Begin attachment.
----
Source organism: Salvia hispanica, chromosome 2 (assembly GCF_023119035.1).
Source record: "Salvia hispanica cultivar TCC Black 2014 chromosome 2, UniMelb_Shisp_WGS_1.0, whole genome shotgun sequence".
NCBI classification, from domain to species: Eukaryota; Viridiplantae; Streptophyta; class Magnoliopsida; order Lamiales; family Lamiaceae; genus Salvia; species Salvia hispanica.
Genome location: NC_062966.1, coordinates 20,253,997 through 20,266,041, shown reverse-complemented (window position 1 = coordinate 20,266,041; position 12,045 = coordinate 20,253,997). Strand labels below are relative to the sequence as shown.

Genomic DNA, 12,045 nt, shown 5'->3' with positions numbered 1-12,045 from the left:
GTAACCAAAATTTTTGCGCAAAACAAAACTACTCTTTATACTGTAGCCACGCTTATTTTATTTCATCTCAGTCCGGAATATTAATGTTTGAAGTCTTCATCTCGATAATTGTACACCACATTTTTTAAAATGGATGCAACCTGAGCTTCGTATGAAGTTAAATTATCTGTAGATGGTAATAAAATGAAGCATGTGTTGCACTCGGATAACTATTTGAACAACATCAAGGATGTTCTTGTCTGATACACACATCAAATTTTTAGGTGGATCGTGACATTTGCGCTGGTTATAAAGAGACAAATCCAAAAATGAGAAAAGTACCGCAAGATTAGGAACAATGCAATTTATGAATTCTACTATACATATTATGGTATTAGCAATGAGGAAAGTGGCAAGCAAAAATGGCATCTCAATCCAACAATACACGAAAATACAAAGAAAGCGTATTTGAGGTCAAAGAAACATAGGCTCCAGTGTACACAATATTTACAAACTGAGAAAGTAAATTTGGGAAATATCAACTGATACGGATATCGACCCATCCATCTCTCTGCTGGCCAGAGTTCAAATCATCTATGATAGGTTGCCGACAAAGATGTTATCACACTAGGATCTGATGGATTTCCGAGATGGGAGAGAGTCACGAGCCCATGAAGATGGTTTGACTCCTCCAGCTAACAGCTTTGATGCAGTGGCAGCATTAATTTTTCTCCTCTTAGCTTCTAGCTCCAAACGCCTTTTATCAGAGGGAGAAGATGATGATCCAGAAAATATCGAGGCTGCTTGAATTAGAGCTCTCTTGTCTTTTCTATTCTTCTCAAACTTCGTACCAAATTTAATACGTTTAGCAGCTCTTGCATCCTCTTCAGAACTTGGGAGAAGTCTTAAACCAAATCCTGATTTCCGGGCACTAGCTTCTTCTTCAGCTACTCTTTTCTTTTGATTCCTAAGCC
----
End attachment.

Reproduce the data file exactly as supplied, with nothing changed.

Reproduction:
Source organism: Salvia hispanica, chromosome 2 (assembly GCF_023119035.1).
Source record: "Salvia hispanica cultivar TCC Black 2014 chromosome 2, UniMelb_Shisp_WGS_1.0, whole genome shotgun sequence".
NCBI classification, from domain to species: Eukaryota; Viridiplantae; Streptophyta; class Magnoliopsida; order Lamiales; family Lamiaceae; genus Salvia; species Salvia hispanica.
Genome location: NC_062966.1, coordinates 20,253,997 through 20,266,041, shown reverse-complemented (window position 1 = coordinate 20,266,041; position 12,045 = coordinate 20,253,997). Strand labels below are relative to the sequence as shown.

Genomic DNA, 12,045 nt, shown 5'->3' with positions numbered 1-12,045 from the left:
GTAACCAAAATTTTTGCGCAAAACAAAACTACTCTTTATACTGTAGCCACGCTTATTTTATTTCATCTCAGTCCGGAATATTAATGTTTGAAGTCTTCATCTCGATAATTGTACACCACATTTTTTAAAATGGATGCAACCTGAGCTTCGTATGAAGTTAAATTATCTGTAGATGGTAATAAAATGAAGCATGTGTTGCACTCGGATAACTATTTGAACAACATCAAGGATGTTCTTGTCTGATACACACATCAAATTTTTAGGTGGATCGTGACATTTGCGCTGGTTATAAAGAGACAAATCCAAAAATGAGAAAAGTACCGCAAGATTAGGAACAATGCAATTTATGAATTCTACTATACATATTATGGTATTAGCAATGAGGAAAGTGGCAAGCAAAAATGGCATCTCAATCCAACAATACACGAAAATACAAAGAAAGCGTATTTGAGGTCAAAGAAACATAGGCTCCAGTGTACACAATATTTACAAACTGAGAAAGTAAATTTGGGAAATATCAACTGATACGGATATCGACCCATCCATCTCTCTGCTGGCCAGAGTTCAAATCATCTATGATAGGTTGCCGACAAAGATGTTATCACACTAGGATCTGATGGATTTCCGAGATGGGAGAGAGTCACGAGCCCATGAAGATGGTTTGACTCCTCCAGCTAACAGCTTTGATGCAGTGGCAGCATTAATTTTTCTCCTCTTAGCTTCTAGCTCCAAACGCCTTTTATCAGAGGGAGAAGATGATGATCCAGAAAATATCGAGGCTGCTTGAATTAGAGCTCTCTTGTCTTTTCTATTCTTCTCAAACTTCGTACCAAATTTAATACGTTTAGCAGCTCTTGCATCCTCTTCAGAACTTGGGAGAAGTCTTAAACCAAATCCTGATTTCCGGGCACTAGCTTCTTCTTCAGCTACTCTTTTCTTTTGATTCCTAAGCC